August 24, 2007
FROM: Robert J. Freeman, Executive Director
The staff of the Committee on Open Government is authorized to issue advisory opinions. The ensuing staff advisory opinion is based solely upon the information presented in your correspondence.
Dear Mr. Mitts:
As you are aware, I have received a variety of correspondence concerning your requests made under the Freedom of Information Law to the Village of Brewster.
The issue that you raised relates to a request to gain access to contracts pertaining to the construction of a wastewater treatment plant. You wrote that some of the documents made available were not among those requested, and that, “upon inspection, it appeared to [you] that in excess of 4,000 pages consisted of plans and specifications relating to the plant.” Although you specifically excluded the plans and specifications from your request, you were informed that the Village Clerk “was under no obligation to undertake a detailed examination of the documents being copied to determine what items should be excluded from the request”, and that “in an ‘abundance of caution’ it was determined that everything should be produced.” You were informed in response to a different request that it would not be honored “until [you] paid for the 6,400 pages that already been copied, including the plans and specifications that [you] had excluded from [your] request.”
You wrote that “it was clear from [your] examination of the contracts [you] requested that the plans and specifications were easily identifiable, so that any effort to exclude these from the copying process would be de minimis.” Consequently, you have sought an opinion suggesting that you “should not be required to pay for the copies of these items as a condition precedent to receiving the balance of [your] FOIL requests.”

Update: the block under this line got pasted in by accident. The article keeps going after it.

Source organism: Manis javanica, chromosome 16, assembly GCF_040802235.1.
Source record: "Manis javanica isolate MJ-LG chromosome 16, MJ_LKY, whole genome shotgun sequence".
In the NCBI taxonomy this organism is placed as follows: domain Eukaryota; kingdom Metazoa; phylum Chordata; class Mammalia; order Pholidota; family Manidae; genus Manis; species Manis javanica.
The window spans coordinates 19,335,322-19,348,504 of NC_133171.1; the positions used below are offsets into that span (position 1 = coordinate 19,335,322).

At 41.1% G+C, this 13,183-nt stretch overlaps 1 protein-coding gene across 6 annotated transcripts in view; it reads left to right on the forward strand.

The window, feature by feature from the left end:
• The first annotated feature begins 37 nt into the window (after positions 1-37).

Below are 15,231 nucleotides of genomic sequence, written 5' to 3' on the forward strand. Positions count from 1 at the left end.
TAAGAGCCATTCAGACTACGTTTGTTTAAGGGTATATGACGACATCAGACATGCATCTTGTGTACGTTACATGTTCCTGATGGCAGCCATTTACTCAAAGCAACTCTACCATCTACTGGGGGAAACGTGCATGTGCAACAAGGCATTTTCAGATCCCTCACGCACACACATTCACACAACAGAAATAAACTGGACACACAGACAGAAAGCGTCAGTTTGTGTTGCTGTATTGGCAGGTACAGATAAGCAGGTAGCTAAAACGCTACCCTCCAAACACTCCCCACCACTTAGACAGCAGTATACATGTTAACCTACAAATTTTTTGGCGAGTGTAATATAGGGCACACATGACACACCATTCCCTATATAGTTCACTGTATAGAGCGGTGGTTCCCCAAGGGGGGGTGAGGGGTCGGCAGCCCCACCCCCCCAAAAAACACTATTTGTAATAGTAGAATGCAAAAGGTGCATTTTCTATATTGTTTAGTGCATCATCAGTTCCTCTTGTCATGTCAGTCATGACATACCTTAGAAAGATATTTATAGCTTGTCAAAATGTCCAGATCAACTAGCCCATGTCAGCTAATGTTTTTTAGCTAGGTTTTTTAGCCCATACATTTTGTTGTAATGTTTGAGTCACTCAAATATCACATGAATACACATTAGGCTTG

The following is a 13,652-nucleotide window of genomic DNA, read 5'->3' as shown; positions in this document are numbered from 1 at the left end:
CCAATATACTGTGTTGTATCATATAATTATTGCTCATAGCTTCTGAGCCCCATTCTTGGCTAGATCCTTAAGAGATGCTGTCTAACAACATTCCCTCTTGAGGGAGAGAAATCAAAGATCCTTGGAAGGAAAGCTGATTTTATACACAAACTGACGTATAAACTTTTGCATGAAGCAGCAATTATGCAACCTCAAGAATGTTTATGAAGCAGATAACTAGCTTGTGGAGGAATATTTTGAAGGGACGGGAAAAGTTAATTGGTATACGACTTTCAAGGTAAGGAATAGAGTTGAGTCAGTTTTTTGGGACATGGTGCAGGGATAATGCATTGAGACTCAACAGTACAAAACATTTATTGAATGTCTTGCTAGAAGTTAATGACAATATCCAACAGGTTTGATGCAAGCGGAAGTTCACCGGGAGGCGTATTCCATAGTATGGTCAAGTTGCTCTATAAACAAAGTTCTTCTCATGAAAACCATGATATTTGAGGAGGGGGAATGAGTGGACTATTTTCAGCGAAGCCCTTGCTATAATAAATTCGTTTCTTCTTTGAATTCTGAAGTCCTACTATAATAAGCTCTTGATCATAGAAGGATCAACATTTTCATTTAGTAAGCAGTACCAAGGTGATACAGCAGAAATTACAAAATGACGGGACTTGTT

In this regard, many situations have been brought to the attention of this office in which a large volume of records is requested, and upon inspection and review, the applicant determines that s/he would like copies of a small number of pages. For instance, it has been suggested that those interested in audits that may consist of hundreds of pages review them in order to determine which portions he or she might want to have copied. That kind of exercise is, in my view, beneficial to both the applicant and the government agency in receipt of the request, for the applicant is able to diminish what would otherwise be a substantial fee for copying, and the agency reduces the labor associated with copying the records.
In this instance, it appears that you reviewed the records and specified that you did not want copies of certain portions. Assuming that your contention is accurate, that the plans and specifications that you did not want to be copied are “easily identifiable”, I do not believe that you can justifiably be required to pay for copies for those portions of the records. In short, if Village officials had the ability, with reasonable effort, to segregate those portions of the records that you did not want to be copied, it would have been unreasonable, in my view, to copy them nonetheless and impose a fee of twenty-five cents per photocopy. Further, if you have paid for the copies of the records that you did in fact ask to be copied and owe the Village no additional monies, I believe that the Village would be required to honor any pending or future requests. I note that it has been advised and held judicially that an agency may require payment of the requisite fees in advance of the preparation of copies of requested records (see e.g., Sambucci v. McGuire, Sup. Ct., New York County, Nov. 4, 1982).
I hope that the foregoing serves to resolve the matter and that I have been of assistance.
cc: Peter B. Hansen